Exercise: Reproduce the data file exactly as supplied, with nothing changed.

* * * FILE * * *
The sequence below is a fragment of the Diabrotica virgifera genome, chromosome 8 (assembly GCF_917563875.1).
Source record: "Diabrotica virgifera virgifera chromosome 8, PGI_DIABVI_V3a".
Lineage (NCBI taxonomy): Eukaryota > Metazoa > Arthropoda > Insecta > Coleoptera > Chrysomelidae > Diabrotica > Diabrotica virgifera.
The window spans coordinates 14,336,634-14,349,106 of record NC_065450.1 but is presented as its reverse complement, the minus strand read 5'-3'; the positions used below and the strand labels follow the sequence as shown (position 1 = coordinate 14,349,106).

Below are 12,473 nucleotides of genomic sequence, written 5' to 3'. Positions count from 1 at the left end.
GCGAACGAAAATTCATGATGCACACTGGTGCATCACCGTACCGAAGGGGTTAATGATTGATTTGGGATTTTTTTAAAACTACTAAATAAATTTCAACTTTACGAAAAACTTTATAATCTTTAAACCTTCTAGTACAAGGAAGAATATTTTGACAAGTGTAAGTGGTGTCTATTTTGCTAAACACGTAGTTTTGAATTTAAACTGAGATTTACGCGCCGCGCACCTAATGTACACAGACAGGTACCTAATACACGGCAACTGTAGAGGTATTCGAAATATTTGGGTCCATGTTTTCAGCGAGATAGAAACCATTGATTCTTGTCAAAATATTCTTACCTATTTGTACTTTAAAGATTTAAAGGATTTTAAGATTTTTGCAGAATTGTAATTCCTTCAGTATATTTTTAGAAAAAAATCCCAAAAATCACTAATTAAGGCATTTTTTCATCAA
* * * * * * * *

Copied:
The sequence below is a fragment of the Diabrotica virgifera genome, chromosome 8 (assembly GCF_917563875.1).
Source record: "Diabrotica virgifera virgifera chromosome 8, PGI_DIABVI_V3a".
Lineage (NCBI taxonomy): Eukaryota > Metazoa > Arthropoda > Insecta > Coleoptera > Chrysomelidae > Diabrotica > Diabrotica virgifera.
The window spans coordinates 14,336,634-14,349,106 of record NC_065450.1 but is presented as its reverse complement, the minus strand read 5'-3'; the positions used below and the strand labels follow the sequence as shown (position 1 = coordinate 14,349,106).

Below are 12,473 nucleotides of genomic sequence, written 5' to 3'. Positions count from 1 at the left end.
GCGAACGAAAATTCATGATGCACACTGGTGCATCACCGTACCGAAGGGGTTAATGATTGATTTGGGATTTTTTTAAAACTACTAAATAAATTTCAACTTTACGAAAAACTTTATAATCTTTAAACCTTCTAGTACAAGGAAGAATATTTTGACAAGTGTAAGTGGTGTCTATTTTGCTAAACACGTAGTTTTGAATTTAAACTGAGATTTACGCGCCGCGCACCTAATGTACACAGACAGGTACCTAATACACGGCAACTGTAGAGGTATTCGAAATATTTGGGTCCATGTTTTCAGCGAGATAGAAACCATTGATTCTTGTCAAAATATTCTTACCTATTTGTACTTTAAAGATTTAAAGGATTTTAAGATTTTTGCAGAATTGTAATTCCTTCAGTATATTTTTAGAAAAAAATCCCAAAAATCACTAATTAAGGCATTTTTTCATCAA